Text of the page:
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Front Oncol. 2013 Jan 25;3:1. doi: 10.3389/fonc.2013.00001. eCollection 2013.

MYCN and the epigenome.

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Cell and Molecular Biology Section, Pediatric Oncology Branch, Center for Cancer Research, National Cancer Institute Bethesda, MD, USA.


It is well known that Neuroblastoma (NB) patients whose tumors have an undifferentiated histology and a transcriptome enriched in cell cycle genes have a worse prognosis. This contrasts with the good prognoses of patients whose tumors have histologic evidence of differentiation and a transcriptome enriched in differentiation genes. Tumor cell lines from poor prognosis, high-risk patients contain a number of genetic alterations, including amplification of MYCN, 1pLOH, and unbalanced 11q or gains of Chr 17 and 7, and exhibit uncontrolled growth and an undifferentiated phenotype in in vitro culture. Yet treatment of such NB cell lines with retinoic acid results in growth control and induction of differentiation. This indicates that the signaling pathways that regulate cell growth and differentiation are not functionally lost but dysregulated. Agents such as retinoic acid normalize the signaling pathways and impose growth control and induction of differentiation. Recent studies in embryonic stem cells indicate that polycomb repressor complex proteins (PRC1 and PRC2) play a major role in regulating stem cell lineage specification and coordinating the shift from a transcriptome that supports self-renewal or growth to one that specifies lineage and controls growth. We have shown that in NB, the PRC2 complex is elevated in undifferentiated NB tumors and functions to suppress a number of tumor suppressor genes. This study will review the role of MYC genes in regulating the epigenome in normal development and explore how this role may be altered during tumorigenesis.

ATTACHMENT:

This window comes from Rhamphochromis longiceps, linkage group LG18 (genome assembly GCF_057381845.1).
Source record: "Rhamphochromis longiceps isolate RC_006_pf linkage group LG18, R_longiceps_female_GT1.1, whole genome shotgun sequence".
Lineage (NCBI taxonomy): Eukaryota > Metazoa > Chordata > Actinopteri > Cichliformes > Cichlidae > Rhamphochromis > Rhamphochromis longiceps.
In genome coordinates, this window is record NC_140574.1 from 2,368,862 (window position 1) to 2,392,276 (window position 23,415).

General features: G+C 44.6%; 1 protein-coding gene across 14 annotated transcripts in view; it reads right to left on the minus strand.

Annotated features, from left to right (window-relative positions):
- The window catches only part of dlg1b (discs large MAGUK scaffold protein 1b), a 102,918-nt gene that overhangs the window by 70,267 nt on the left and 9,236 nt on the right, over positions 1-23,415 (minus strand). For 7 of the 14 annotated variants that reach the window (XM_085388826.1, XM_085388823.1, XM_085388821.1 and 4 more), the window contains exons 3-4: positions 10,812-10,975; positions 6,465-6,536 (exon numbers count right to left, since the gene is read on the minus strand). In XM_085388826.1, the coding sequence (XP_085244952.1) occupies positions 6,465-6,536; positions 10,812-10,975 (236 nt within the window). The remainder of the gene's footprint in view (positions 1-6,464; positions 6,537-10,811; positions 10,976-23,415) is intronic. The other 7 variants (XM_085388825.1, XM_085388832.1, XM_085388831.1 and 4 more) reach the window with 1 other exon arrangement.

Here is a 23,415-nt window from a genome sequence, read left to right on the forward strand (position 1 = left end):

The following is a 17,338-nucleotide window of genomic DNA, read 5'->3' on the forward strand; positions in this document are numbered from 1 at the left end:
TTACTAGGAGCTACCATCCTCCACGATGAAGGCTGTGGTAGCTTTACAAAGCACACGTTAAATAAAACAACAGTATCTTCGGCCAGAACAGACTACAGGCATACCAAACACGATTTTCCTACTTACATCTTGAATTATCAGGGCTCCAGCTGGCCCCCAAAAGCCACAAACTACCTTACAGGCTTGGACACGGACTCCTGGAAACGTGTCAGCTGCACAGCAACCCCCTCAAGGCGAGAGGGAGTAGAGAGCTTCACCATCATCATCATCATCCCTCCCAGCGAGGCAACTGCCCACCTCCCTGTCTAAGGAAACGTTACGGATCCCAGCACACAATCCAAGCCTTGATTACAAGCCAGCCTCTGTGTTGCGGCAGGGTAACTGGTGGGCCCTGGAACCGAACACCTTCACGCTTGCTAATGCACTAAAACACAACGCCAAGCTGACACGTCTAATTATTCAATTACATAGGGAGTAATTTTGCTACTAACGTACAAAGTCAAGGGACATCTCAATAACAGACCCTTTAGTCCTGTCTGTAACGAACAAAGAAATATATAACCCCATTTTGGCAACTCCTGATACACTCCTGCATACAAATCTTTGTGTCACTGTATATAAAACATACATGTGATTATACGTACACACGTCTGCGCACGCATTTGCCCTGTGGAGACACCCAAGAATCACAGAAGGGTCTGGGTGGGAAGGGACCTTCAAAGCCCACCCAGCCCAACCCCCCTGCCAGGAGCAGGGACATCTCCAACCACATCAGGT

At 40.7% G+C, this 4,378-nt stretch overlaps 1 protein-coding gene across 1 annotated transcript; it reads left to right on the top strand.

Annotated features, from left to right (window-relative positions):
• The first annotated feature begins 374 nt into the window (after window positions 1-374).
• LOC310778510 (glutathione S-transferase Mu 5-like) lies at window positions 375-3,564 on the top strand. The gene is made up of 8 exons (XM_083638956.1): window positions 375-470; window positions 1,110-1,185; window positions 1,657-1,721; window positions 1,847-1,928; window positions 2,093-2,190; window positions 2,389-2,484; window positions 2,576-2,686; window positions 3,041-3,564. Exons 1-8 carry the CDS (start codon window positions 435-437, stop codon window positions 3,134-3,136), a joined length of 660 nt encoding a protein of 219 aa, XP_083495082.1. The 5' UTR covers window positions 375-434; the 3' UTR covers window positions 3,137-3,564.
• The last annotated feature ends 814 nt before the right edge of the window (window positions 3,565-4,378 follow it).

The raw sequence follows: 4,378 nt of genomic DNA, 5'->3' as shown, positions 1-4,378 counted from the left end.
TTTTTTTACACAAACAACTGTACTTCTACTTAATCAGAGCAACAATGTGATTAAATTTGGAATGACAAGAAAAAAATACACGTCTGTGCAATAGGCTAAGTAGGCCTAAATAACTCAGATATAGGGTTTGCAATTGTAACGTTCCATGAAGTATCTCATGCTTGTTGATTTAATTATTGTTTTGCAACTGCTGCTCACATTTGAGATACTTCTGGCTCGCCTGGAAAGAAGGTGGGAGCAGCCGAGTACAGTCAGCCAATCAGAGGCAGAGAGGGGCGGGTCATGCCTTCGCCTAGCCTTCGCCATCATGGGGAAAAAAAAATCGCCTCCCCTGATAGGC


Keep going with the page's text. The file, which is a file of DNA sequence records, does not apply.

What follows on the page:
EZH2; HAT; HDAC; MYCN; RNA polymerase II; epigenetics; nucleosome; transcriptional activation

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